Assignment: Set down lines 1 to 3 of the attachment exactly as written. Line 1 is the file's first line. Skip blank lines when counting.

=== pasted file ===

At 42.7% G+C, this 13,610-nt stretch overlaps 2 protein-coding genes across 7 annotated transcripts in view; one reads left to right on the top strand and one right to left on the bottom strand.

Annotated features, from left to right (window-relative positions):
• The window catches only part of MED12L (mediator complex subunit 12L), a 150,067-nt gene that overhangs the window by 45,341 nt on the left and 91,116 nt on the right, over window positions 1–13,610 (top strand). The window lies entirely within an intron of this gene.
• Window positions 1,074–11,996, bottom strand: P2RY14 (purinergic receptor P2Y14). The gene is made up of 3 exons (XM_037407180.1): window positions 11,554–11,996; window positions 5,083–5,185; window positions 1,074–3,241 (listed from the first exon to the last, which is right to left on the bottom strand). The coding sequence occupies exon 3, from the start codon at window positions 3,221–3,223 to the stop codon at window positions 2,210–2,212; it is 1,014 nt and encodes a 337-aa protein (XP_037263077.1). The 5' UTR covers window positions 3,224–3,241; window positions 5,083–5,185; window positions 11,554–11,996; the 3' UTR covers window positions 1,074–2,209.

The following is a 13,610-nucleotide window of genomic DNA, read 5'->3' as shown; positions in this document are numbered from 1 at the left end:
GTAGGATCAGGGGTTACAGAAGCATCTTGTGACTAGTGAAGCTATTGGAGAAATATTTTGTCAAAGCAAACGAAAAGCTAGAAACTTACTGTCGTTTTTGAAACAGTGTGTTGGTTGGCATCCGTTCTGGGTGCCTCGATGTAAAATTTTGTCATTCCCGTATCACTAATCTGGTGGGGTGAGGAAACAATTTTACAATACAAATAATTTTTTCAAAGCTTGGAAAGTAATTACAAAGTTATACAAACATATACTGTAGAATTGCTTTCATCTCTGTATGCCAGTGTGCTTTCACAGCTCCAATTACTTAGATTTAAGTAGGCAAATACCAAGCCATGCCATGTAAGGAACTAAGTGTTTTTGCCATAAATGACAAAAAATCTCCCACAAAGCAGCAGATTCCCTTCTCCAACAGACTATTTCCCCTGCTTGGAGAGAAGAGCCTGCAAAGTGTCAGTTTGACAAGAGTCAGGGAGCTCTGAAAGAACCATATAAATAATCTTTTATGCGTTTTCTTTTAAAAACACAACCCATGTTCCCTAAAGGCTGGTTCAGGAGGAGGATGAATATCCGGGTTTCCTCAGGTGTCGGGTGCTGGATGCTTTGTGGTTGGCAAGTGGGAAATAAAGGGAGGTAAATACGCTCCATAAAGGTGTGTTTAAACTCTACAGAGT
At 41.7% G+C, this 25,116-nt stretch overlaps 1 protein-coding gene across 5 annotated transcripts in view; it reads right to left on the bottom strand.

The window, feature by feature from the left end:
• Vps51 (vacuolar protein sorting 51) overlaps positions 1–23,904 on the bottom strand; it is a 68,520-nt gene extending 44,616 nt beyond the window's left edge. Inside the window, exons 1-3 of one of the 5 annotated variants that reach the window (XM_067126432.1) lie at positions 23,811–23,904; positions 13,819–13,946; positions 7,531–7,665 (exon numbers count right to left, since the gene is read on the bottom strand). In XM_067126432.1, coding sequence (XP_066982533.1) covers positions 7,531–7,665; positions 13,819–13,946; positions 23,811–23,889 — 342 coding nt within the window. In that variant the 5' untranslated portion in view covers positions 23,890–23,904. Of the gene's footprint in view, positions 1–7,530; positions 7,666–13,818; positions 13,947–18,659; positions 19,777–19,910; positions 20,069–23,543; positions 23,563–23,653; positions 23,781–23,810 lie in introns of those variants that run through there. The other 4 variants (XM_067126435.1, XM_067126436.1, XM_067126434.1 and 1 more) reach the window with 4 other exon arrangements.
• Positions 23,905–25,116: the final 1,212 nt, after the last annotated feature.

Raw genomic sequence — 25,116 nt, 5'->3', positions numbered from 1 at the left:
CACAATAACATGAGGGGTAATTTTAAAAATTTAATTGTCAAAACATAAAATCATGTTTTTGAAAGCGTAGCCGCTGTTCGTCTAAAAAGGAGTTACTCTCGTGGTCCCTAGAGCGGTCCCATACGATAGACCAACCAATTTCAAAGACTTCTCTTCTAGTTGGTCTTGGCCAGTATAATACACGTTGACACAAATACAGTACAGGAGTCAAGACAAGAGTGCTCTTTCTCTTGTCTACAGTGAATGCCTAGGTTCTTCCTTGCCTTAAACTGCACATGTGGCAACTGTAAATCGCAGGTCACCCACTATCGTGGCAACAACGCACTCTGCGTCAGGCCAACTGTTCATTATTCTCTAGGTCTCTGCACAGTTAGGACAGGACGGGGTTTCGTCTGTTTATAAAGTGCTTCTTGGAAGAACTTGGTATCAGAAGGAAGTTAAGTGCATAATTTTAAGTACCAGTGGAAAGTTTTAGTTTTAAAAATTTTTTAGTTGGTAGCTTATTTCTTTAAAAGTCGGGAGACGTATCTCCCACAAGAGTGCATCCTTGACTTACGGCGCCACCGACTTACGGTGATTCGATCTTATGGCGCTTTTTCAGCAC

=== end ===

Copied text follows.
At 42.7% G+C, this 13,610-nt stretch overlaps 2 protein-coding genes across 7 annotated transcripts in view; one reads left to right on the top strand and one right to left on the bottom strand.

Annotated features, from left to right (window-relative positions):
• The window catches only part of MED12L (mediator complex subunit 12L), a 150,067-nt gene that overhangs the window by 45,341 nt on the left and 91,116 nt on the right, over window positions 1–13,610 (top strand). The window lies entirely within an intron of this gene.